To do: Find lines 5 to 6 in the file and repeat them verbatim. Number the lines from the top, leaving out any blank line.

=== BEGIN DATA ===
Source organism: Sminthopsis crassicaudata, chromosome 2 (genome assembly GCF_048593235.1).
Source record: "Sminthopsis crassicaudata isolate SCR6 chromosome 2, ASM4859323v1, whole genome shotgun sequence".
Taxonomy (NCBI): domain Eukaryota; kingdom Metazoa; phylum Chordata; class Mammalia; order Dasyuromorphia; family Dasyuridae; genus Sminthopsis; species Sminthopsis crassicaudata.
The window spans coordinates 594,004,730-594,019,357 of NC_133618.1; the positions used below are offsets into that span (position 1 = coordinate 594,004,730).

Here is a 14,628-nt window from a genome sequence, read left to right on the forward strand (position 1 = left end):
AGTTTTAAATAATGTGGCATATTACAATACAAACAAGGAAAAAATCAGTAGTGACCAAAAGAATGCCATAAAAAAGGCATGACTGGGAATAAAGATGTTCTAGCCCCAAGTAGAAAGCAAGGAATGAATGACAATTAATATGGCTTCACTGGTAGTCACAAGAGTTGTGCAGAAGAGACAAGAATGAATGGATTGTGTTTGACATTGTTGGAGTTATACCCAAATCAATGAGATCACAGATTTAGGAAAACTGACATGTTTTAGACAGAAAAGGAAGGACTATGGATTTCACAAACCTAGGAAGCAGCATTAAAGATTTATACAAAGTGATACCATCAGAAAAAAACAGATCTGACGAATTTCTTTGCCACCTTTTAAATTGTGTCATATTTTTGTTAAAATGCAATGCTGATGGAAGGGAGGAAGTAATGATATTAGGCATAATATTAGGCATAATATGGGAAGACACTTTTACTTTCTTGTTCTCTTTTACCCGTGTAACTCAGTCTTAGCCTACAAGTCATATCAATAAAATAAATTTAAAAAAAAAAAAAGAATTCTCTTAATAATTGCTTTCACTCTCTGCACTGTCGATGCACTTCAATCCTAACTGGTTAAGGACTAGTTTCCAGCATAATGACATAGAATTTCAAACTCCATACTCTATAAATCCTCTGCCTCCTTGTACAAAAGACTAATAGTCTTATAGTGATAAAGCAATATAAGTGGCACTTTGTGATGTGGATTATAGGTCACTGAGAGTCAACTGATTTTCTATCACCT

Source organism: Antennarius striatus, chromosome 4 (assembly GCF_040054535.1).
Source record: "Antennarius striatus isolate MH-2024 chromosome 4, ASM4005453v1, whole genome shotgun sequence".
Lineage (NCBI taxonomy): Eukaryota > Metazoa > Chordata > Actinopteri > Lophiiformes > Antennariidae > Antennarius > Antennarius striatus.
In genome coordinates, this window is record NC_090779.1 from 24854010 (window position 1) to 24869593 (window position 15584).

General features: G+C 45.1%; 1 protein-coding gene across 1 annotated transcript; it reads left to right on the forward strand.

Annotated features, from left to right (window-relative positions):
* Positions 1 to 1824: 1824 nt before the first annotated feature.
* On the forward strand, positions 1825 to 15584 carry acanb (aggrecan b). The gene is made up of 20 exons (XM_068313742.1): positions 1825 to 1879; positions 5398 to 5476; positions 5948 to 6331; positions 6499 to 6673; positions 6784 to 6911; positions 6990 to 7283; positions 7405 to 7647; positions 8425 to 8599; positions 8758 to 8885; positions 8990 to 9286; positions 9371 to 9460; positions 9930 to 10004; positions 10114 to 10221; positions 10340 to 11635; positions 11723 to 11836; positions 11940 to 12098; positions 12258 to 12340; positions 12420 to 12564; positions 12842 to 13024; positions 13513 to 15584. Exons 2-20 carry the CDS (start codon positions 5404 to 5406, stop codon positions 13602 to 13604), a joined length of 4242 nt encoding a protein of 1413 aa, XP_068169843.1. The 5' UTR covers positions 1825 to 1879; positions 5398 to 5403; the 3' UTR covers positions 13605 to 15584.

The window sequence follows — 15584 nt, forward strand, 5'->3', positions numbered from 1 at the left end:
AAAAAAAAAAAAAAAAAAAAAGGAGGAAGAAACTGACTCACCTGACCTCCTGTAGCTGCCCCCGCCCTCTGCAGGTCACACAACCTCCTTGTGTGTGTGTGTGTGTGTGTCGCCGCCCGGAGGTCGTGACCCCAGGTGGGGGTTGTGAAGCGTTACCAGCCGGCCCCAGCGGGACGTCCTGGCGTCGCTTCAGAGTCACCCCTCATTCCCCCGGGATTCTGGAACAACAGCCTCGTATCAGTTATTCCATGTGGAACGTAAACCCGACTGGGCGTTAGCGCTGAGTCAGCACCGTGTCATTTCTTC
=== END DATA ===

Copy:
Here is a 14,628-nt window from a genome sequence, read left to right on the forward strand (position 1 = left end):
AGTTTTAAATAATGTGGCATATTACAATACAAACAAGGAAAAAATCAGTAGTGACCAAAAGAATGCCATAAAAAAGGCATGACTGGGAATAAAGATGTTCTAGCCCCAAGTAGAAAGCAAGGAATGAATGACAATTAATATGGCTTCACTGGTAGTCACAAGAGTTGTGCAGAAGAGACAAGAATGAATGGATTGTGTTTGACATTGTTGGAGTTATACCCAAATCAATGAGATCACAGATTTAGGAAAACTGACATGTTTTAGACAGAAAAGGAAGGACTATGGATTTCACAAACCTAGGAAGCAGCATTAAAGATTTATACAAAGTGATACCATCAGAAAAAAACAGATCTGACGAATTTCTTTGCCACCTTTTAAATTGTGTCATATTTTTGTTAAAATGCAATGCTGATGGAAGGGAGGAAGTAATGATATTAGGCATAATATTAGGCATAATATGGGAAGACACTTTTACTTTCTTGTTCTCTTTTACCCGTGTAACTCAGTCTTAGCCTACAAGTCATATCAATAAAATAAATTTAAAAAAAAAAAAAGAATTCTCTTAATAATTGCTTTCACTCTCTGCACTGTCGATGCACTTCAATCCTAACTGGTTAAGGACTAGTTTCCAGCATAATGACATAGAATTTCAAACTCCATACTCTATAAATCCTCTGCCTCCTTGTACAAAAGACTAATAGTCTTATAGTGATAAAGCAATATAAGTGGCACTTTGTGATGTGGATTATAGGTCACTGAGAGTCAACTGATTTTCTATCACCT